Proper 8A

June 26, 2017

  • The Lectionary Gospel +

    Matthew 10:40-42

    Author: Scott Hoezee

  • Old Testament Lectionary +

    Genesis 22:1-14

    Author: Doug Bratt

  • The Lectionary Psalms +

    Psalm 13

    Author: Stan Mast

  • Lectionary Epistle

    Romans 6:12-23

    Author: Scott Hoezee

    “The wages of sin is death.”  So proclaims any number of homespun billboards I have driven past over the years.  Not a few church signs have sported this just-less-than good news, too.  It’s the kind of thing non-Christians expect to hear from finger-wagging preachers or other pious purveyors of the Gospel.  It’s what vaguely crazed street preachers shout out on street corners, standing on top of an inverted 5-gallon plastic pail and assailing passersby with this bromide of judgment.

    Read in the context of Romans 6, however, it is just possible to take these words another way.  Oh, true, they still won’t be the best news anyone has ever heard.  This other possible angle on this now-famous phrase won’t evacuate all hint of judgment, either.  But it is possible that Paul is being more matter-of-fact than hellfire-and-brimstone.  It is possible that at least in part—possibly even in large part—that Paul is less predicting some divine judgment when the roll is called up yonder and more making a simple observation about how life works in this world of ours.

    After all, in these verses Paul is making a case for righteous living as a baptized believer and he does this by saying matter of factly that everybody is a slave to something and so we all get to choose our masters.  Nobody really lives free and clear.  No one actually can re-invent him- or herself at every turning of the way.  We might like to think of ourselves as independent free agents, as self-made individuals who make life up as we go along and who rely on our wits and our intelligence moment by moment to make prudent decisions.  But it’s a lie, Paul as much as says.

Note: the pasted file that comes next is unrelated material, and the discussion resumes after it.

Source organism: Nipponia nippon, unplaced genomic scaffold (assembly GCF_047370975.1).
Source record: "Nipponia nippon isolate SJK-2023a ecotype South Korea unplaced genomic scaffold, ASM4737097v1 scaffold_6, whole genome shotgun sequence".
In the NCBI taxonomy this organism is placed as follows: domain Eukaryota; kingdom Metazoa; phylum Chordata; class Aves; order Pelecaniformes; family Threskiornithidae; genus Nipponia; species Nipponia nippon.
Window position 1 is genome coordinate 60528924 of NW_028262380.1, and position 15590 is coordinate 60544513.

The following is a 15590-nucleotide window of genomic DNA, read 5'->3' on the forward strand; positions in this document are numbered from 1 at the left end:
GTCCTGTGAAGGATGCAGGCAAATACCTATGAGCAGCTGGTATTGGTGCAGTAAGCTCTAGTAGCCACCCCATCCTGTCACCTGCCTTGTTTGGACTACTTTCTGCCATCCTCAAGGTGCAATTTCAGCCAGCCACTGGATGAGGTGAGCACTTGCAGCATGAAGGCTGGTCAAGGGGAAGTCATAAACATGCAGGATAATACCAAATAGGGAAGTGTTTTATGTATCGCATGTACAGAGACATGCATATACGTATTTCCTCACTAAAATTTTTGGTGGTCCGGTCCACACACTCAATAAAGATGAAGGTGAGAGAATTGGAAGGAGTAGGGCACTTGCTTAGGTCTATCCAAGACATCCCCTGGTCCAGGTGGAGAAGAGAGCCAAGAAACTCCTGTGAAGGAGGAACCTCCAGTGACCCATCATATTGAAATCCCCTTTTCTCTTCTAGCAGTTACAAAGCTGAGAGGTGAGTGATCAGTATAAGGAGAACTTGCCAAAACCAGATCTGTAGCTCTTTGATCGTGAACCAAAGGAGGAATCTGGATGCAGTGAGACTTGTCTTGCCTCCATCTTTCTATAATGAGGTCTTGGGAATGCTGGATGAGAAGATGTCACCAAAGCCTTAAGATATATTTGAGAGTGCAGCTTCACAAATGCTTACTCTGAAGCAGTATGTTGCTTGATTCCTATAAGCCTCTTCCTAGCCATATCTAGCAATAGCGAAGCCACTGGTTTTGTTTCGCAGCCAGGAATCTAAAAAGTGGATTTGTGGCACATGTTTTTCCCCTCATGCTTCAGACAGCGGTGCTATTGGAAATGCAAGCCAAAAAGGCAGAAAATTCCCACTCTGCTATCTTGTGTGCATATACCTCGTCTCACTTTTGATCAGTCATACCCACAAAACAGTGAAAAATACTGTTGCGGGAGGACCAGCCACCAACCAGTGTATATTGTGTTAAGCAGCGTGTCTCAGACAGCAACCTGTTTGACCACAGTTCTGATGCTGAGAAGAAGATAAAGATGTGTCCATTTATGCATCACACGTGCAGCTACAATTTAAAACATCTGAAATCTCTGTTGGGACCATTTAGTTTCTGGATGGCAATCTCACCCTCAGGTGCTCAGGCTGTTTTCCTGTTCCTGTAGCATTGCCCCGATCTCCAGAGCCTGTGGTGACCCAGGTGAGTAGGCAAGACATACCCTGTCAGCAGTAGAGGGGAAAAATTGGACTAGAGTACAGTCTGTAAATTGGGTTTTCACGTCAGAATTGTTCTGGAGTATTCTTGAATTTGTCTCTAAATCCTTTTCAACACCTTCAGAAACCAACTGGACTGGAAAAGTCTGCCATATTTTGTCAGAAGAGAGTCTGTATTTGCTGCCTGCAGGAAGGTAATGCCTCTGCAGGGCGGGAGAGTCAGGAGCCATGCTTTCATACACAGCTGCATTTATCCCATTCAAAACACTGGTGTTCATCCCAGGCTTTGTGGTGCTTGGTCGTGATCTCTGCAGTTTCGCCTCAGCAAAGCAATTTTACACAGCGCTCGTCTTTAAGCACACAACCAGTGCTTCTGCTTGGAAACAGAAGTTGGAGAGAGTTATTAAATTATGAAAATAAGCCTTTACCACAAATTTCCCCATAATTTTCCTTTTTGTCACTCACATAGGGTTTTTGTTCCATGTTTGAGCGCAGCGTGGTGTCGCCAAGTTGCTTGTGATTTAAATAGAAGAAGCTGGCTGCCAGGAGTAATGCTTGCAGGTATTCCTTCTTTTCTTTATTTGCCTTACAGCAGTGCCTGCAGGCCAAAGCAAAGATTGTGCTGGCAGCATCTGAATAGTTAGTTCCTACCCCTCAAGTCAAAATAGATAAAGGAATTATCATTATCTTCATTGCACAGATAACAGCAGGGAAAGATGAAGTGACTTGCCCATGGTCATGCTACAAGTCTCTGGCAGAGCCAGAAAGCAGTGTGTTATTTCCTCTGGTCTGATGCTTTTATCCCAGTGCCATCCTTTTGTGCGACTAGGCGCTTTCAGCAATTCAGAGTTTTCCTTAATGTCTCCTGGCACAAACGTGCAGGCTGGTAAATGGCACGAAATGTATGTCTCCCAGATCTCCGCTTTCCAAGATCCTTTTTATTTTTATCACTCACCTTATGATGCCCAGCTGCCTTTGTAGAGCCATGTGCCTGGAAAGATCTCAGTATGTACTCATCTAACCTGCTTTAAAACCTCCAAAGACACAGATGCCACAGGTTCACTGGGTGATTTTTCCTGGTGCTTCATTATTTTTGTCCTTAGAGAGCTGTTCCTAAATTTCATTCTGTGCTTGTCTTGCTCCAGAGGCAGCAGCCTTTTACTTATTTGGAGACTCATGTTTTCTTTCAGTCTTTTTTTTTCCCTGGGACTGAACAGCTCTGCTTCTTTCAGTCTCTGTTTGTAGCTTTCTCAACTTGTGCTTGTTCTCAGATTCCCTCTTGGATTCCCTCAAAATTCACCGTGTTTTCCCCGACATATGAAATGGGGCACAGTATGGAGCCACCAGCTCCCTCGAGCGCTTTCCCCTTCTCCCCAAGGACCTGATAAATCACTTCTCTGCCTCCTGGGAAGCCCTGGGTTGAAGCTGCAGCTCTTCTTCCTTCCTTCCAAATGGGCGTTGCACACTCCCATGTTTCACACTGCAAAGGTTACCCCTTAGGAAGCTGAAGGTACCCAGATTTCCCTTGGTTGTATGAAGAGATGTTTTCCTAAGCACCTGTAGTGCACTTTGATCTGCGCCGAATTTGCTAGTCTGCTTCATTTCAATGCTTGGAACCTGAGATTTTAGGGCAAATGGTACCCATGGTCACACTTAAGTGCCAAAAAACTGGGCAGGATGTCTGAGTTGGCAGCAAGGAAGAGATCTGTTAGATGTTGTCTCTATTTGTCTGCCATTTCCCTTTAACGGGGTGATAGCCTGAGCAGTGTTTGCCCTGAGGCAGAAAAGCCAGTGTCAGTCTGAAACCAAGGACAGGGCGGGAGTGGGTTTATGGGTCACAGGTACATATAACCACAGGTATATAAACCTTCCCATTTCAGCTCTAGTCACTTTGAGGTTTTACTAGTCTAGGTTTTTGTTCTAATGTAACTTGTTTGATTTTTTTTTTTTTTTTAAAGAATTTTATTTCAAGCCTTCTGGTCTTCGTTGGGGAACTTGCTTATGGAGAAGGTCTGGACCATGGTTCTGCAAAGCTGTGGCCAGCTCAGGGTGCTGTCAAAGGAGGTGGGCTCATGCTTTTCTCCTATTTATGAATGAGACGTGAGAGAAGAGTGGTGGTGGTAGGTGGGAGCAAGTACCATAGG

People who dwell outside of Christ and the grace that brings true life are addicts, slaves, indentured servants to their own passions and to the whims of an amoral, immoral culture of indulgence.  “Look back at how you used to live before you met Jesus” Paul urges his Roman readers.  “You were enslaved to your appetites, eating and drinking too much of the wrong things all the time.  The drunken parties, the wanton orgies, the morning-after hangovers, the constant sense of regret and embarrassment over how you behaved when you got drunk . . .  In retrospect does any of that look like freedom?”

    Even today, how many people don’t lament being caught up in a “rat race” they cannot exit?  How many people work 70, 80 hours a week but who long ago forgot the reason why?  How many won’t tell you if asked that they are so busy making a life for themselves that they forgot actually to HAVE a life in the first place?  Look at the soaring opioid addiction in the United States not to mention dependency on alcohol, cocaine, and other substances.

    Then listen to how people talk if by some intervention they are able to leave all that behind.  What is one of the first things ex-addicts say over and over?  “I finally got my life back.”   That’s how a former slave talks.  That’s how someone whose life had been OWNED by someone or something else talks.  True, not everyone who is outside of Christ has an existence that is that hugely consumed by addiction and the like, and yet even short of such extremes, there are plenty of people who seem more owned by their wealth than the other way around.  There are many people who find themselves anxious all the time about how the markets are doing, what’s secure, how well set up they are for retirement.  In fact, there are legions of brokers, financial planners, and securities advisers out there whose whole careers come down—on some level—to managing other people’s fierce anxieties.